BYU Law Review


This Article attempts to place the current controversy concerning reservation gaming into perspective by viewing it not solely as a 1990s battle over casinos in IndianCountry, but as the latest round in a much longer and larger struggle among the federal, state and tribal governments over the States' role in governing Native American groups within state borders. The Article argues that federal-state relations on non-Indian issues often shape federal Indian policy more than a thoughtful consideration of the proper balance between state economic and tribal autonomy issues. What may begin as a dispute about tribal-state relations on a particular matter, often becomes part of a larger ongoing debate between the federal and state governments, with the larger debate dictating the outcome of the particular tribal-state controversy.Part II of this Article provides examples of the recurrence of this pattern over the past 300 years and the varying influences of different aspects of the pattern. Part III then illustrates that the reservation gaming controversy has followed the first steps of the pattern, and analyzes both the course the controversy will follow and the key factors that will determine its outcome if the pattern continues to apply.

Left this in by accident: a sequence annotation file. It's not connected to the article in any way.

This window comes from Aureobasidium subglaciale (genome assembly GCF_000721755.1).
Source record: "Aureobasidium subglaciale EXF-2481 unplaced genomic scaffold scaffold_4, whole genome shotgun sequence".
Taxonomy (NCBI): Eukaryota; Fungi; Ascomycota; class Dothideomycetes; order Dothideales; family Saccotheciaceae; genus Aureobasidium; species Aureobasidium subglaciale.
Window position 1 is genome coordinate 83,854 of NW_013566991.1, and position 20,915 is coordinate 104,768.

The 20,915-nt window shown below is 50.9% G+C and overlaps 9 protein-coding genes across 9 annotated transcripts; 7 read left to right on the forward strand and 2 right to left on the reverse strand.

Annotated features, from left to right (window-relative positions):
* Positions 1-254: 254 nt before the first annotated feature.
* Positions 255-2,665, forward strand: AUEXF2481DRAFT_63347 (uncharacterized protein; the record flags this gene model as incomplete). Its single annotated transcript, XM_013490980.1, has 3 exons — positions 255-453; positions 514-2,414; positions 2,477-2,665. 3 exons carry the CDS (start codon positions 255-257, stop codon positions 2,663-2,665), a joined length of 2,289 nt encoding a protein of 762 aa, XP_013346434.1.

© 1996 J. Reuben Clark Law School